U.S., UN scold Farmaajo over Gedo deployment, demand withdrawal

By T. Roble

The U.S and UN have lashed out at President Mohamed Farmaajo for the deployment of troops in Gedo region terming it ‘a politically motivated offensive’ and demanded the withdrawal of the forces from the region.

In what is by far the sternest reproach against President Farmaajo, the U.S Mission to the UN and the UN chief in Somalia James Swan said the deployment was unacceptable and had led to tension in the region.

“The deployment of SNA troops to politically motivated offensive in Gedo in Jubbaland is unacceptable and diverts resources from agreed roadmap for security operations,” U.S Political Coordinator to the UN Rodney said.

END GEDO OFFENSIVE

Noting that the Somali government should be focused on combating Al-Shabaab instead of ‘engaging in armed conflict with each other to resolve political disputes,’ Rodney called on President Farmaajo to withdraw the troops from Gedo.

“We call on President Farmaajo to end the Somali National Army offensive in Gedo and for President Farmaajo and Jubbaland President Ahmed Madobe to each commit to dialogue and reconciliation.”

The UN also voiced similar concerns terming the deployment a source of instability. “We note recent security deployments in Jubbaland’s Gedo region have led instead to increased tension,” said Swan.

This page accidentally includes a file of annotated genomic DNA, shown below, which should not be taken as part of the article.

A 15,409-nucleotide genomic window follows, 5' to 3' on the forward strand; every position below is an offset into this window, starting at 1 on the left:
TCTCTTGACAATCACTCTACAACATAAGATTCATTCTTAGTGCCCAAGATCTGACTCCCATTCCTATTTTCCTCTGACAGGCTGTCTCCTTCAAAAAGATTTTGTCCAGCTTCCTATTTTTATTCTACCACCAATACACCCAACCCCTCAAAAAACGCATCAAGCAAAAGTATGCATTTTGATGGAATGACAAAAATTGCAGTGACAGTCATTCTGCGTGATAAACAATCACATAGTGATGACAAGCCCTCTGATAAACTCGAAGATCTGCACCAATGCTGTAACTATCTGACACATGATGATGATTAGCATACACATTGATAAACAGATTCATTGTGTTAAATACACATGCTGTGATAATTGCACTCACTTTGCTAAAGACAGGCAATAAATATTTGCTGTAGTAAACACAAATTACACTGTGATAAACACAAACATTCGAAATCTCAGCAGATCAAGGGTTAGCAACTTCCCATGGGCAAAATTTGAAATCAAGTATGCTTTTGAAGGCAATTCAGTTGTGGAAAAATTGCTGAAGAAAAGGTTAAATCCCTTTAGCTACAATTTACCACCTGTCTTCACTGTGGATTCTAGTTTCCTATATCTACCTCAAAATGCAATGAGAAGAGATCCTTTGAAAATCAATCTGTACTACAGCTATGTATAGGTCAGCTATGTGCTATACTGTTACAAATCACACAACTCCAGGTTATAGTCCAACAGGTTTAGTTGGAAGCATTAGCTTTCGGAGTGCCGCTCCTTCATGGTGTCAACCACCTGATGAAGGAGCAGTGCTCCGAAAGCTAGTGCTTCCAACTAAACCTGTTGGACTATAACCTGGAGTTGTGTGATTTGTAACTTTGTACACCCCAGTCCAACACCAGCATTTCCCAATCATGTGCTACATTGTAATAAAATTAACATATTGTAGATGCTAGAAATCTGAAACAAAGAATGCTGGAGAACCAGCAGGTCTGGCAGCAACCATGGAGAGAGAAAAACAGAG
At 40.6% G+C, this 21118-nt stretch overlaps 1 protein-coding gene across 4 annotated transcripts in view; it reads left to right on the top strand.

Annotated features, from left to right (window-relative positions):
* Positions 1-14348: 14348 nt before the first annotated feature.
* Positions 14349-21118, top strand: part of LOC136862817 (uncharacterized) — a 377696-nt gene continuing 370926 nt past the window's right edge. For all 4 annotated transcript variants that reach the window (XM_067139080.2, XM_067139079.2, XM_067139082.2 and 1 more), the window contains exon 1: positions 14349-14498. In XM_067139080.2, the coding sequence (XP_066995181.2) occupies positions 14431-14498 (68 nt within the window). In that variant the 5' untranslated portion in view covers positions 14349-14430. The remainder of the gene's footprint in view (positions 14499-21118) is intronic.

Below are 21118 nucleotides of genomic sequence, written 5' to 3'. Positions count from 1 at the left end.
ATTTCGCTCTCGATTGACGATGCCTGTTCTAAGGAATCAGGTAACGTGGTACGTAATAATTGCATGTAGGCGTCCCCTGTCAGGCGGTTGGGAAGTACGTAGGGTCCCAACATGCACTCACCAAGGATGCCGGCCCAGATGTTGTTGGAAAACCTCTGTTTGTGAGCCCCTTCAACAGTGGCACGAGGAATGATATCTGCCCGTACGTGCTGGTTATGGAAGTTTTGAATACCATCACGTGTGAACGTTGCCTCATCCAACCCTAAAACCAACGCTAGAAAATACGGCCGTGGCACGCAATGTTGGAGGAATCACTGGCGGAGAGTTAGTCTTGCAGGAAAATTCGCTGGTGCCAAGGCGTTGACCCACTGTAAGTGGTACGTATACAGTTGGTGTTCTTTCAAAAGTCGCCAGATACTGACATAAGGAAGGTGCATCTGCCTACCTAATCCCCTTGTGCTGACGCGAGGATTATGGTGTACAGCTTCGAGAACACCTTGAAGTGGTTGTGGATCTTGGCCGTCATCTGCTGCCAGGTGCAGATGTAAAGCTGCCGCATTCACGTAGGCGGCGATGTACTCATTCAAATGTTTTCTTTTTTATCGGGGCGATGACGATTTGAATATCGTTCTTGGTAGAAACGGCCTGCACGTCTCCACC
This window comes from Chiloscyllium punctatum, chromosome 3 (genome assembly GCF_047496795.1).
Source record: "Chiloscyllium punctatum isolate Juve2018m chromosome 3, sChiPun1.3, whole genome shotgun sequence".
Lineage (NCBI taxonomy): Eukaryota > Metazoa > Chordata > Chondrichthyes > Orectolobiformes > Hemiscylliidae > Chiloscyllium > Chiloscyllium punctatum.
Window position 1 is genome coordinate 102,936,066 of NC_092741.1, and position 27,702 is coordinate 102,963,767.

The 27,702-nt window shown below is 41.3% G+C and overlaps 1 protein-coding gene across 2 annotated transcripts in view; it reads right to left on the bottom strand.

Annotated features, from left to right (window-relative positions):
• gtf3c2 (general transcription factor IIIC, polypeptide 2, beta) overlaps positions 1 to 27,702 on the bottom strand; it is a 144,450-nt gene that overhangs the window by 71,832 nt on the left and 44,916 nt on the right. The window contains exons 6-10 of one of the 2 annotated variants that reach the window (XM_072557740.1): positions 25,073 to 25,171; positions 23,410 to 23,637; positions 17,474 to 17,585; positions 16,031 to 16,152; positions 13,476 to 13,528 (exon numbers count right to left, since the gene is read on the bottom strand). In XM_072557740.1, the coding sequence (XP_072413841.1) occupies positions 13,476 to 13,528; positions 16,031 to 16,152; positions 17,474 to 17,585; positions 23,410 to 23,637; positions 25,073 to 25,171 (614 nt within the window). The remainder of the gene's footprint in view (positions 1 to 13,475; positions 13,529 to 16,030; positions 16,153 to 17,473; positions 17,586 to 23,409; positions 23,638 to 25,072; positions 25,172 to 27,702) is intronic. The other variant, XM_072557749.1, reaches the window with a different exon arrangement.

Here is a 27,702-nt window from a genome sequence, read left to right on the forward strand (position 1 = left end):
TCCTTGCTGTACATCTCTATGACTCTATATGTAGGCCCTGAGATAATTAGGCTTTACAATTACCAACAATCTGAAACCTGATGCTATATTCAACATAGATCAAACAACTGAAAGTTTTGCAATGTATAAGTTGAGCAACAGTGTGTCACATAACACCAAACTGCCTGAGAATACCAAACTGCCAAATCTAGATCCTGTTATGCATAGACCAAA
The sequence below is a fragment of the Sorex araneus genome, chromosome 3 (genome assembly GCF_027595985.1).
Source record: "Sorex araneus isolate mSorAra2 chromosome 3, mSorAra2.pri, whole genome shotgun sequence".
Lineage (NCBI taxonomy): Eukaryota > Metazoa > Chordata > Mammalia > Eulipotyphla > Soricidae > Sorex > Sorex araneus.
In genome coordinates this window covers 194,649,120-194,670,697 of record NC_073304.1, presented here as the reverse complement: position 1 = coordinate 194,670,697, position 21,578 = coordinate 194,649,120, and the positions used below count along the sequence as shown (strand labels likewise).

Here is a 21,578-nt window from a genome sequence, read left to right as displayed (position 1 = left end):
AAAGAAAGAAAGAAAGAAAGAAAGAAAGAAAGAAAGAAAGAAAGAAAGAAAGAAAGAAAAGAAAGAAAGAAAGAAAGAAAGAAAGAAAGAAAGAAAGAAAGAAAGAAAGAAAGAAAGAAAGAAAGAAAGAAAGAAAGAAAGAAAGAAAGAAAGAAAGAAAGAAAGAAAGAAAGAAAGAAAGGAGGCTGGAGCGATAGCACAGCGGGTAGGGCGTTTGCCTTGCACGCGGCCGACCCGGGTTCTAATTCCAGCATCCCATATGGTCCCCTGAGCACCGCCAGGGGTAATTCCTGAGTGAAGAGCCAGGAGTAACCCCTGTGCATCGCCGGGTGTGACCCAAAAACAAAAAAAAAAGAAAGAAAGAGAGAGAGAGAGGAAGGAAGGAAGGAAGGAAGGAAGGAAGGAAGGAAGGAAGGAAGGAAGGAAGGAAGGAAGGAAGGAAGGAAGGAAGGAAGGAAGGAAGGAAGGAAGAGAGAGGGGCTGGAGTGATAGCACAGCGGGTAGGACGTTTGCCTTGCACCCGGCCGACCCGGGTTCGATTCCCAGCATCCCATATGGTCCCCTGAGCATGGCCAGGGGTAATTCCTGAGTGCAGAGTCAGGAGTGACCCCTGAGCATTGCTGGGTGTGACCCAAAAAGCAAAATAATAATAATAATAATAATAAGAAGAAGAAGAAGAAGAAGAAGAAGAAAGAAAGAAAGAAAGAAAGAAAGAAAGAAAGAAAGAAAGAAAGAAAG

The remarks at the Security Council follows the deployment of hundreds of Somali National Army troops to areas in Gedo region following a spate between the Federal Government and Jubbaland State. The fugitive Jubbaland Security Minister Abdirashid’s Janan entry into the country from the Kenyan side early this month rattled Mogadishu leading to the deployment of the troops amid fears of a full-scale clash as Janan was reported to be massing up troops.

RESUMPTION OF SNA SUPPORT

The U.S rebuke, in particular, comes barely two weeks after it resumed support to the SNA following a suspension in December 2018 over corruption claims. While announcing the resumption, the US was categorical about the support.

“While these ongoing SNAF reforms are important, the United States will only continue support to SNAF operations that are focused on defeating terrorist organizations,” read a statement from the U.S embassy in Mogadishu.

In issuing the statement Monday, the U.S could further have been frustrated by the fact that Somalia still had marginal troops generation and that even that small number was used for political ends.

“Unfortunately, military operations have slowed since mid-2019 and force generation has, to date, not been sufficient for the tasks required in 2020, including priority operations against al-Shabaab and for re-opening Main Supply Routes,” Swan said.

The U.S echoed Swan’s remarks attributing the low troops’ generation to among others ‘resistance to reforms.’  “Limited resources, institutional challenges, and resistance to reforms continue to undermine Somalia’s ability to generate new forces and take on additional responsibility for security. It is imperative that the Federal Government work to address these challenges as soon as possible.”

 

 

 

 

 

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